Overcoming some heavy controversy, Detroit: Become Human plays like an interactive Netflix series 8 months ago

Overcoming some heavy controversy, Detroit: Become Human plays like an interactive Netflix series

And we mean that as a compliment.

Games director David Cage hasn't made it easy on himself.

Foregoing the usual path of how you think a video game should look and play and feel, Cage has always tried to think more outside the box than most, as the results were... mixed.

You'd be hard pressed to find anyone who remembers his company's - Quantic Dream - first full release, Omikron: The Nomad Soul, way back in 1999.

Things picked up considerably for 2005's Fahrenheit (or Indigo Prophecy, depending on where in the world you lived), which would set out the stall for the rest of his career: diverging plot paths, OTT story-telling, interesting premises that have the potential to buckle under the weight of their own self-seriousness.

It mostly worked in his favour for 2010's Heavy Rain, which ditched the weird supernatural elements of Fahrenheit in favour of a gloomy, Se7en-esque serial-killer thriller, but then he went right back to the mumbo-jumbo for 2013's Beyond: Two Souls, and he lost us all again.

Detroit: Beyond Human set off alarm bells with that metric ton of a title, but the concept of playing as an android who is about to kick off a robot rebellion sounded like a lot of fun.

Then came the Paris Games Week in December 2017, and a scene was shown involving a young girl being abused by her father, and that self-seriousness came crashing back down all over again.

Clip via GameTrailers

Cage and his new game came under fire from children's campaigners and members of UK Parliament, accused of trivialising child abuse for the sake of entertainment.

It was, to put it mildly, a bit of a mess. However, within the context of the game, would it make more sense? And on a broader scope, considering his chequered output, would the game even be worth playing?

Thankfully, we can say that Cage has potentially put forward his best work here, and with Detroit: Become Human, hasn't shied away from tackling some major topics that most blockbuster video games wouldn't be capable of approaching.

In our first three missions, we're introduced to the three main characters, all of whom we switch between controlling, depending on where we are in the story.

First up, we control Connor, an advanced police model android who is tasked with hunting down androids that have deviated from their programmed behaviours. In the very first mission, Connor is sent in as a negotiator for a kidnapping situation, as an android has taken a young girl hostage, having already killed her parents.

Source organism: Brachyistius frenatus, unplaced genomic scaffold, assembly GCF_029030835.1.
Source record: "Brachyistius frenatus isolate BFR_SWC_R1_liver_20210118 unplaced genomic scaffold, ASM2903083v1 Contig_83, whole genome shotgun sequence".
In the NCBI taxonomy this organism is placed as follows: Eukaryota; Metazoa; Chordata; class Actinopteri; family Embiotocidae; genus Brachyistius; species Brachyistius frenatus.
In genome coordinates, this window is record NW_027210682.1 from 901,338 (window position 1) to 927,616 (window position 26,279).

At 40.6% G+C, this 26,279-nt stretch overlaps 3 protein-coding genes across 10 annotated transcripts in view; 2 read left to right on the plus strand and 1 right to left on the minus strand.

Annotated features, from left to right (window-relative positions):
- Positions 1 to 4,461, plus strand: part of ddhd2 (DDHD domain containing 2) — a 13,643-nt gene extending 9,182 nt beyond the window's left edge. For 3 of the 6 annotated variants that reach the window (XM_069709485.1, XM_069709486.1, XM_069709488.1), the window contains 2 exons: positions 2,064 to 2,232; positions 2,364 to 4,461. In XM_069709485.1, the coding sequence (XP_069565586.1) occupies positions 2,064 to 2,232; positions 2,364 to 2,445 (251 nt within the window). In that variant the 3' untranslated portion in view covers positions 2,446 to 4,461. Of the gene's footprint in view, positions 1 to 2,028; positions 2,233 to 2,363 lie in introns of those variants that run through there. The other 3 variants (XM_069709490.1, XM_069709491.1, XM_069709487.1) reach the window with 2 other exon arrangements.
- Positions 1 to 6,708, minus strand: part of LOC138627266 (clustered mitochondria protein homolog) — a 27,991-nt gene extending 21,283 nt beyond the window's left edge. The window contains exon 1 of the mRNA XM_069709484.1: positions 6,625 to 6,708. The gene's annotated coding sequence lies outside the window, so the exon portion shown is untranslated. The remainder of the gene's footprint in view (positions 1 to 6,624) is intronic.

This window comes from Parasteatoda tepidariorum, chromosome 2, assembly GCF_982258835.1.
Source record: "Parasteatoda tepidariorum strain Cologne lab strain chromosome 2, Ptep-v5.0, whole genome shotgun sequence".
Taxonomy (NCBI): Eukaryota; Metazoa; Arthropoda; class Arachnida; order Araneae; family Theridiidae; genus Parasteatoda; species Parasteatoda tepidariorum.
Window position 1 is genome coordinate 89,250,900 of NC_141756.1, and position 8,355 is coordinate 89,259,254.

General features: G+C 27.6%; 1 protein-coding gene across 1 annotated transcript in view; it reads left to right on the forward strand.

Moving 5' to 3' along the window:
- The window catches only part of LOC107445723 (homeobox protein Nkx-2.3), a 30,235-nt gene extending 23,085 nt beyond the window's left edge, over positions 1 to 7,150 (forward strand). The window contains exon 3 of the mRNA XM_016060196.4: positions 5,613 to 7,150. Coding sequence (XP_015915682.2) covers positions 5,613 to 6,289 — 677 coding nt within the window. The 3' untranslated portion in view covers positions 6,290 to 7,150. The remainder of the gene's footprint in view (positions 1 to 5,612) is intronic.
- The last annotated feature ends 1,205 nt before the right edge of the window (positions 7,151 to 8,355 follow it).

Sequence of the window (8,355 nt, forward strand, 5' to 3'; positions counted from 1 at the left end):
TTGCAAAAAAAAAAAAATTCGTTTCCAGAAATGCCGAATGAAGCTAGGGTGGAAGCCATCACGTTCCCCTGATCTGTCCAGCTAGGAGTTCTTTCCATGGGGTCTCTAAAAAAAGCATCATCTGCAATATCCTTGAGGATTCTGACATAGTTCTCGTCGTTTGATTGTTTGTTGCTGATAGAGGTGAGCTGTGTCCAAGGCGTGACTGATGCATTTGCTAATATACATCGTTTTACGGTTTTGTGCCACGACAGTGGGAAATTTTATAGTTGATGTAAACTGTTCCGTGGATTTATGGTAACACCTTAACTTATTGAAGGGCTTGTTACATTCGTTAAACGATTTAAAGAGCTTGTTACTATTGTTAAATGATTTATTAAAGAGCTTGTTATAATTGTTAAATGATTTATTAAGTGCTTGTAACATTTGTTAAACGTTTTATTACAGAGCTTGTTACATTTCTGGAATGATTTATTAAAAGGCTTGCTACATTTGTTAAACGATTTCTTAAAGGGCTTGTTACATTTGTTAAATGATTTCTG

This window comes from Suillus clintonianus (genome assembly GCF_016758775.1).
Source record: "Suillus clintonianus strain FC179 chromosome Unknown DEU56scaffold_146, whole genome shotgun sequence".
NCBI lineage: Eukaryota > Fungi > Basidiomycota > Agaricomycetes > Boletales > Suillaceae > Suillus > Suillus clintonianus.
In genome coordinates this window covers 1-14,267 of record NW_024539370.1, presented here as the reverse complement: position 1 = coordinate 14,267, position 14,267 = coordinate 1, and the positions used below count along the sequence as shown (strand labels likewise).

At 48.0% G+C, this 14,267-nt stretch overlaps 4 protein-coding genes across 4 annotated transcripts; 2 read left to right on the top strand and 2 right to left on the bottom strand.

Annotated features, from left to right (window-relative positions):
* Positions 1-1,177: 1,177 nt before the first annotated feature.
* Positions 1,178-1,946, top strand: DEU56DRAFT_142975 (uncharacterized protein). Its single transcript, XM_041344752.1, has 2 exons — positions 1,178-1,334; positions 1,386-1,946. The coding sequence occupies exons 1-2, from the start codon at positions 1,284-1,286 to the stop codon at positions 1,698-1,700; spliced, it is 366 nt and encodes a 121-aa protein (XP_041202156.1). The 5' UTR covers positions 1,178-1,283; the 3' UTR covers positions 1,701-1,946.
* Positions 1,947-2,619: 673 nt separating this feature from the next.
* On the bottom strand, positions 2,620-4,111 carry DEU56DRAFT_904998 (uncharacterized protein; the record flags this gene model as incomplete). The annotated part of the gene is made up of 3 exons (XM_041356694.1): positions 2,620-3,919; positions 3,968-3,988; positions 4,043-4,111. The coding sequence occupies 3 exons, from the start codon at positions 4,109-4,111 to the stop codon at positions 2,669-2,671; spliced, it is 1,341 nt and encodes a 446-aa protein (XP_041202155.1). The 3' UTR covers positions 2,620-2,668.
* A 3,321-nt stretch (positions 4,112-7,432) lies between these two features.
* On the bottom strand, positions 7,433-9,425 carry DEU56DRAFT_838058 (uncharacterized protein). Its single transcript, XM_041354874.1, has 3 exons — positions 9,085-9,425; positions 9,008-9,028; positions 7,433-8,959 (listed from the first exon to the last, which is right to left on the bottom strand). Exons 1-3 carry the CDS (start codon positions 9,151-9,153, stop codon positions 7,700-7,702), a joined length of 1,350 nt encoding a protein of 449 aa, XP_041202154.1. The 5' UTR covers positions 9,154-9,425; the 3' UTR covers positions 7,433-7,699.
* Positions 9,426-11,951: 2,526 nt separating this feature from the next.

Next, we take over Markus, a caretaker android, with whom we see our first real impression of humanity's take on the android race, believing them to have taken all their jobs, and giving them their own segregated spots on buses. (Subtlety, it must be said, has never been Cage's strong suit.) Markus soon gains consciousness, and makes it his new life goal to free others like him from bondage.

And finally, we play as Kara, the android from the controversial video above. She starts off as a newly-repaired android being retrieved by her gruff owner, but before long, she too begins to develop artificial consciousness.

Watching how these three characters will eventually be forced into each other's paths is part of the fun of playing, as it is up to you what decisions they all make, and it helps that Cage has both upped his writing and directing skills, and matched them with a great, all-star cast, which includes the likes of Minka Kelly (Friday Night Lights), Clancy Brown (The Shawshank Redemption), Jessie Williams (Cabin In The Woods), Lance Henriksen (Aliens), Valorie Curry (House Of Cards) and loads more besides.

Clip via PlayStation

In much the same way that Kevin Spacey hammed it up a storm for Call Of Duty, and the horned-up teenagers of Until Dawn perfectly matched their B-movie surroundings, the cast here do bring the necessary gravitas to their roles, as each character is sent on an intelligently played-out emotional rollercoaster - one that will affect the player directly because we're well aware that one false move, one badly-answered question, or one missed clue will send us down one particular narrative tunnel, only to be tortured by the what-ifs come the end of each chapter.

Yes, at the end of every individual mission, we're shown a kind of "decision tree", starting off on a singular path, before branching into more and more potential resolutions, each with their own stems of possibility, and we get to see the worldwide percentage of what other players have taken, too.

It is a very clever way of getting players to go back and replay the game, knowing with certainty that there are aspects - and potentially huge, game-changing aspects at that - that they have missed first time around.

Which isn't to say that Detroit: Become Human is a perfect game: the Resident Evil-esque camera system means that actually controlling the characters can suddenly become very finnicky when you need to focus on something quite small in a large space, and as mentioned above, while Cage's actual storytelling techniques have improved, he is still guilty of taking one too many steps into ponderous, chin-stroke'y, amateur philosophy land.

Oh, and anyone who uses video games as a means of escapism, with lots of guns and explosions, this is absolutely not the game for you.

But if you're looking for something different from the mainstream releases, with some real thought and care put into it, not just another shoot 'em up with a numeric on the end, that provides a satisfying experience for the player, then you will be hard pressed to find a better option than this.

Detroit: Become Human is released on PlayStation 4 from Friday 25 May.